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“I’m the only person who can take two weeks off and get injured,” Kaufman joked.

Kaufman, 26, left the Asian swing after playing the Sime Darby Malaysia, returning to her home in South Dakota, to see her doctor there. She is from Clark. She was told bed rest was the best thing for her, but she felt good enough to make the trip to Florida for the season-ending event.

“We had some really cold days,” Kaufman said. “We had some snow. I was done with it. I was coming down here.”

How does she feel?

“I feel great,” she said. “I’m a little bit shaky, which isn’t great out there, but it’s great to be here doing something. I was going a little bit stir crazy [at home], just kind of fighting through it.”

Kaufman made eight birdies in her bogey-free round.

New-look Wie eyes CME Group Tour Championship title

By Randall MellNovember 19, 2017, 1:32 am

NAPLES, Fla. – Michelle Wie is sporting a new look that even has fellow players doing double takes.

Bored during her six-week recovery from an emergency appendectomy late this summer, Wie decided to cut and die her hair.

She went for golden locks, and a shorter style.

“I kind of went crazy after being in bed that long,” Wie said. “I just told my mom to grab the kitchen scissors and just cut all my hair off.”

Wie will get to sport her new look on a big stage Sunday after playing herself into a four-way tie for the lead at the CME Group Tour Championship. With a 6-under-par 66, she is in contention to win her fifth LPGA title, her first since winning the U.S. Women’s Open three years ago.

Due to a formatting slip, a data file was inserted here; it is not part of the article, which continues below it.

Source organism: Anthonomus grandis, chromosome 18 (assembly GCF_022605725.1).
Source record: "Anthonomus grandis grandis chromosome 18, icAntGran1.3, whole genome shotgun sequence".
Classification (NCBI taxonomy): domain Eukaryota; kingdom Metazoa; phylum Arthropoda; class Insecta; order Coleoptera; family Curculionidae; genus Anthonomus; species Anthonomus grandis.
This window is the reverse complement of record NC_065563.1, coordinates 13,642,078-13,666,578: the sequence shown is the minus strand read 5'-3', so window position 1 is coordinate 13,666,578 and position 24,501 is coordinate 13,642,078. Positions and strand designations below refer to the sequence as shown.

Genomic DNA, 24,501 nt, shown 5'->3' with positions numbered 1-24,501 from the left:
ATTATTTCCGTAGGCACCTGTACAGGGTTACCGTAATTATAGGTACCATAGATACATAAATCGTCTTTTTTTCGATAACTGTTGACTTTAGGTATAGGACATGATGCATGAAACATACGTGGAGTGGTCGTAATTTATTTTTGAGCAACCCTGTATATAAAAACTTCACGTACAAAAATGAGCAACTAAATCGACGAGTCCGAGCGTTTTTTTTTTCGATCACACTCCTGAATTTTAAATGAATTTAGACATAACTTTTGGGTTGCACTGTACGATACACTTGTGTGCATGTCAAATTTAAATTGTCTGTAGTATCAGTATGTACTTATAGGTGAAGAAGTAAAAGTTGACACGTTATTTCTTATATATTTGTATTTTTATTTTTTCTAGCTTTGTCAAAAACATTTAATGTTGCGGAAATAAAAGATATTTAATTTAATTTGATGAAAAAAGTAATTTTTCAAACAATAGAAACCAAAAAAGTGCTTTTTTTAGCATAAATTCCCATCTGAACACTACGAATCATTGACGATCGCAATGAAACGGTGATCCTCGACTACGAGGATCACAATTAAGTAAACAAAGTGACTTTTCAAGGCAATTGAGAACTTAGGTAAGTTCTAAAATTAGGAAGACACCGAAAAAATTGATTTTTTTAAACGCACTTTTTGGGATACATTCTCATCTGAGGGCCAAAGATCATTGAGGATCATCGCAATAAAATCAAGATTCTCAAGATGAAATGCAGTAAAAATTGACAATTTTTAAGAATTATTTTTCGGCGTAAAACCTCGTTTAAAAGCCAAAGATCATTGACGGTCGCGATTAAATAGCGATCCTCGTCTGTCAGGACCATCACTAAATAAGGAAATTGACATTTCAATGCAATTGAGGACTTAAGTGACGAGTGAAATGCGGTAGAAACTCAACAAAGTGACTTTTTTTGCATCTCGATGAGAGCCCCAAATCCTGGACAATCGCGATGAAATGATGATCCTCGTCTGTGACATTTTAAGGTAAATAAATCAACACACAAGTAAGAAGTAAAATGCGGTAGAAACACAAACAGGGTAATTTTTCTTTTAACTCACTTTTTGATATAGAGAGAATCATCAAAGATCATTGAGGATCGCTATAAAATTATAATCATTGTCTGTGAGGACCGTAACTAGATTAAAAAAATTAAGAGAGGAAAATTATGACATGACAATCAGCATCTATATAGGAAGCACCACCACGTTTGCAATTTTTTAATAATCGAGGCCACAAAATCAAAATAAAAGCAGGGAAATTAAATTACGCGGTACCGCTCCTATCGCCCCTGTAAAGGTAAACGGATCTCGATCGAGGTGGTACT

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Wie, 28, fought her way back this year after two of the most disappointing years of her career. Her rebound, however, was derailed in late August, when she withdrew from the final round of the Canadian Pacific Women’s Open to undergo an emergency appendectomy. She was out for six weeks.

Before the surgery, Wie enjoyed getting back into contention regularly, with six finishes of T-4 or better this season. She returned to the tour on the Asian swing in October.

Fellow tour pros were surprised when she came back with the new look.

“Definitely, walk by people and they didn’t recognize me,” Wie said.

Wie is looking to continue to build on her resurgence.

“I gained a lot of confidence this year,” she said. “I had a really tough year last year, the last couple years. Just really feeling like my old self. Really feeling comfortable out there and having fun, and that's when I play my best.”

You Oughta Know: LPGA's Sunday scenarios

By Randall MellNovember 19, 2017, 1:17 am

NAPLES, Fla. – The CME Group Tour Championship is loaded with pressure-packed subplots Sunday at Tiburon Golf Club.

Here’s what You Oughta Know about the prizes at stake:

Race to the CME Globe